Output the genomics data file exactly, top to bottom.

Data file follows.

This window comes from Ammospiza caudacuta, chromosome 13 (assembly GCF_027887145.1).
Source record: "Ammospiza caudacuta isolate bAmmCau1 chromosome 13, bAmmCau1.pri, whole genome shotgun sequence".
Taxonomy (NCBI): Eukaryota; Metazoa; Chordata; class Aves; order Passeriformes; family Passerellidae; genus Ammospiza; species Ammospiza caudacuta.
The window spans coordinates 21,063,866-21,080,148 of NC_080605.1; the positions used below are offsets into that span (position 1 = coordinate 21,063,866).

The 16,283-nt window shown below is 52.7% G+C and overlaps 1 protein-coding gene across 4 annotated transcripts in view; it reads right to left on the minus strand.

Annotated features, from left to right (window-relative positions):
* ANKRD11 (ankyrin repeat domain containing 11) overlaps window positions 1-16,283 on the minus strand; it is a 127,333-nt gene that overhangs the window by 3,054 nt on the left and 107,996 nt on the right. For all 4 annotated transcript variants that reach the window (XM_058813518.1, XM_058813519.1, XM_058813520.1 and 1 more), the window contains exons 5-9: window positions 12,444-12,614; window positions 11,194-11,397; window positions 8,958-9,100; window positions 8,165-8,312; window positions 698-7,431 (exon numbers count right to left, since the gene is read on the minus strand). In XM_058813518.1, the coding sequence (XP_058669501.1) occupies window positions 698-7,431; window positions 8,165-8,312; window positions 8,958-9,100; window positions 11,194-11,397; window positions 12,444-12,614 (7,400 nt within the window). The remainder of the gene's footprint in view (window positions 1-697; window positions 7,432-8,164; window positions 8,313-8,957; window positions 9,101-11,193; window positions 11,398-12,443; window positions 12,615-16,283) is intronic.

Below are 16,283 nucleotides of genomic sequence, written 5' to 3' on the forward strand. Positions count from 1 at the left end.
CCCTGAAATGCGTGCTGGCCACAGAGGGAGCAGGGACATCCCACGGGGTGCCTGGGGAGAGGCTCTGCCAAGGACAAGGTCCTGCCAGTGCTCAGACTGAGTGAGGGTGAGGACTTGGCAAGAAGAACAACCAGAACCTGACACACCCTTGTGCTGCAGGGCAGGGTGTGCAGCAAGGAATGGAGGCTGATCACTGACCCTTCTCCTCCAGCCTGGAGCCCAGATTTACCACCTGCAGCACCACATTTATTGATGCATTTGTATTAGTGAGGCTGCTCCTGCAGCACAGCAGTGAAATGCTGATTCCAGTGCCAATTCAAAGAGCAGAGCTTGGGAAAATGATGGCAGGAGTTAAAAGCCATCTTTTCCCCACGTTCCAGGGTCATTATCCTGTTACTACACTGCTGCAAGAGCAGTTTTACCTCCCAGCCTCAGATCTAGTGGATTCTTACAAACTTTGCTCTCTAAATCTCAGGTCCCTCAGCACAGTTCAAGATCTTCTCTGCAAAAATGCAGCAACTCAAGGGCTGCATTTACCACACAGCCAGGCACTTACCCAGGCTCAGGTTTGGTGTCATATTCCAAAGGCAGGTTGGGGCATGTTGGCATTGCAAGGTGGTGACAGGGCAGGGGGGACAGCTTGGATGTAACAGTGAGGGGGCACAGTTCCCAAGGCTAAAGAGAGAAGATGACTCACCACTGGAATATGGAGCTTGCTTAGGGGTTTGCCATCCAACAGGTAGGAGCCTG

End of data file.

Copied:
This window comes from Ammospiza caudacuta, chromosome 13 (assembly GCF_027887145.1).
Source record: "Ammospiza caudacuta isolate bAmmCau1 chromosome 13, bAmmCau1.pri, whole genome shotgun sequence".
Taxonomy (NCBI): Eukaryota; Metazoa; Chordata; class Aves; order Passeriformes; family Passerellidae; genus Ammospiza; species Ammospiza caudacuta.
The window spans coordinates 21,063,866-21,080,148 of NC_080605.1; the positions used below are offsets into that span (position 1 = coordinate 21,063,866).

The 16,283-nt window shown below is 52.7% G+C and overlaps 1 protein-coding gene across 4 annotated transcripts in view; it reads right to left on the minus strand.

Annotated features, from left to right (window-relative positions):
* ANKRD11 (ankyrin repeat domain containing 11) overlaps window positions 1-16,283 on the minus strand; it is a 127,333-nt gene that overhangs the window by 3,054 nt on the left and 107,996 nt on the right. For all 4 annotated transcript variants that reach the window (XM_058813518.1, XM_058813519.1, XM_058813520.1 and 1 more), the window contains exons 5-9: window positions 12,444-12,614; window positions 11,194-11,397; window positions 8,958-9,100; window positions 8,165-8,312; window positions 698-7,431 (exon numbers count right to left, since the gene is read on the minus strand). In XM_058813518.1, the coding sequence (XP_058669501.1) occupies window positions 698-7,431; window positions 8,165-8,312; window positions 8,958-9,100; window positions 11,194-11,397; window positions 12,444-12,614 (7,400 nt within the window). The remainder of the gene's footprint in view (window positions 1-697; window positions 7,432-8,164; window positions 8,313-8,957; window positions 9,101-11,193; window positions 11,398-12,443; window positions 12,615-16,283) is intronic.

Below are 16,283 nucleotides of genomic sequence, written 5' to 3' on the forward strand. Positions count from 1 at the left end.
CCCTGAAATGCGTGCTGGCCACAGAGGGAGCAGGGACATCCCACGGGGTGCCTGGGGAGAGGCTCTGCCAAGGACAAGGTCCTGCCAGTGCTCAGACTGAGTGAGGGTGAGGACTTGGCAAGAAGAACAACCAGAACCTGACACACCCTTGTGCTGCAGGGCAGGGTGTGCAGCAAGGAATGGAGGCTGATCACTGACCCTTCTCCTCCAGCCTGGAGCCCAGATTTACCACCTGCAGCACCACATTTATTGATGCATTTGTATTAGTGAGGCTGCTCCTGCAGCACAGCAGTGAAATGCTGATTCCAGTGCCAATTCAAAGAGCAGAGCTTGGGAAAATGATGGCAGGAGTTAAAAGCCATCTTTTCCCCACGTTCCAGGGTCATTATCCTGTTACTACACTGCTGCAAGAGCAGTTTTACCTCCCAGCCTCAGATCTAGTGGATTCTTACAAACTTTGCTCTCTAAATCTCAGGTCCCTCAGCACAGTTCAAGATCTTCTCTGCAAAAATGCAGCAACTCAAGGGCTGCATTTACCACACAGCCAGGCACTTACCCAGGCTCAGGTTTGGTGTCATATTCCAAAGGCAGGTTGGGGCATGTTGGCATTGCAAGGTGGTGACAGGGCAGGGGGGACAGCTTGGATGTAACAGTGAGGGGGCACAGTTCCCAAGGCTAAAGAGAGAAGATGACTCACCACTGGAATATGGAGCTTGCTTAGGGGTTTGCCATCCAACAGGTAGGAGCCTG